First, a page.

The Green Light program reaches the lives of children and young people in rural communities of Santander and Guajira, offering hope and transforming lives.
It has been possible to continue with the projects during the pandemic in 2021 as the stories below will contest.
The project aims to raise awareness about care of the environment. One of the goals is to implement two training campaigns in environmental leadership with participating children, young people, and facilitators, and to engage in a planting campaign within 16 communities. Here are some stories shared.
The Campaign “Sow a tree, take care of the earth” in Santander. More than 350 students planted trees in April in 16 communities in Santander, including 14 in the rural area of the municipality of Los Santos. Some chose fruit trees and medicinal bushes; others chose to protect water sources and gardens.
Karol Yirley is 16 years old and is in the 11th grade at La Laguna school. She hopes to continue studying after graduation but is still not sure that she wants to study. However, she aspires to win one of the scholarships offered by the state for young people like her, to win a scholarship for university studies. She lives in the village of Regadero with her parents and a younger sister. She has participated in the Program since she was in 3rd grade and has been a beneficiary for 9 years. Her family is committed to her education and participation in the program. Karol Yirley is saving in the ‘Yes’ savings and entrepreneurship project and her mother participates in the activities of the women’s empowerment project. Karol Yirley says “I am going to take care of this tree until it is strong and no longer needs my care.
“Training in Environmental Education: During August, the facilitators representing rural communities of Los Santos in Santander, began training in environmental leadership with the organization CIDEMOS, the entity in charge of the Sogamoso Reservoir. The plan is for them to plant trees that protect the water in the streams flowing through some communities. Plants were delivered in September with the idea of having the facilitators work with children to start a nursery that will provide trees for planting in each community.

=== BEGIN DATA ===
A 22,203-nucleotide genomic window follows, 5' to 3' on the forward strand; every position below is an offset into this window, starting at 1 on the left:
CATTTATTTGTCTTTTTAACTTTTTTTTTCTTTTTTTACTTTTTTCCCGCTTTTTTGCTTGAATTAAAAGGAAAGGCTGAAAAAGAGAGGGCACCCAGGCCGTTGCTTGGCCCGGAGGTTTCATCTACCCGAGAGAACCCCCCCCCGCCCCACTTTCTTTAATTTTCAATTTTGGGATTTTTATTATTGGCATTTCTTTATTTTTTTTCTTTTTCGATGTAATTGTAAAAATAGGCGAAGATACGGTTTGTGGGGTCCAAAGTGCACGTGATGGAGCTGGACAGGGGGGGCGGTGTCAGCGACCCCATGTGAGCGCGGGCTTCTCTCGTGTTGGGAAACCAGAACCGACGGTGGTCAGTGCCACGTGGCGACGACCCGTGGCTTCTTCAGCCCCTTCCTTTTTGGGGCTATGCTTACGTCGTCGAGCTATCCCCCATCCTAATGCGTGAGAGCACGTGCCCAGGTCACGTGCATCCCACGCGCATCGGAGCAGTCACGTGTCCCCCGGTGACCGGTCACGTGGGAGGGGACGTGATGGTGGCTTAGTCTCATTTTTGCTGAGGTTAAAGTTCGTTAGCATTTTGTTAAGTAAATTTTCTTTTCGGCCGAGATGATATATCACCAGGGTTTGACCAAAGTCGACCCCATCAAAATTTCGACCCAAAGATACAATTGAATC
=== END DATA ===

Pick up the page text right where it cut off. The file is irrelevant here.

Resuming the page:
Campaign to plant trees in Guajira
In Guajira, an average of 500 trees were delivered for planting in the communities of Jurimakal and Nuevo Amanecer. Unfortunately, the delivery was made during dry season and few trees managed to survive. In addition, they were not fenced, and the goats being raised by families ate them. This situation was a learning experience. Now, seedbeds are being made with the proper enclosure for another delivery of trees during the rainy season.
Ariadne is from the Jurimakal community. She is 12 years old and in grade 5 in her community school. She has been a beneficiary of the program for 2 years.
This is one of the few trees that managed to survive the inclement climate and drought. She, with the help of her uncle José Ángel, installed a small drip system and this allowed the little tree to survive.
Campaign to collect recyclables
The Bottle Cap Collection Campaign, “I can also help others”. (Note: bottle caps are collected for donation to an entity that provides assistance to families.) Sixteen communities participated in the campaign, competing among themselves to receive the prize, a special snack for them and their friends at the end of the school year. The students in Espinal Bajo are highly motivated as demonstrated by the story of Joan Manuel.
Joan Manuel is motivated to collect bottle caps and win the end of year farewell snack. He is also motivated knowing he can help another child through his efforts. Joan is turning 9 years old. He studies at the Laguna school in the Espinal Bajo village. He is in 4th grade and has been in the Program for 3 years. His brother, José Alfredo, was in the Program for 6 years and is now in the second semester studying “environmental resources technology” after receiving a government ‘Generation E’ scholarship for higher education.
Yolibeth lives in the community of San José. She is 13 years old, in 7th grade and the second of six siblings, two of whom also benefit from the Program. She is very active in the recycling project.
Despite the fact that these communities have little access to the purchase of soft drinks, they with friends and neighbors, have carried out the campaign to collect bottle caps to donate or to help one of the children of the community acquire a school kit.
These stories are just a few examples of how Green Light projects are changing the lives of students and their families.
Green Light Program Coordinator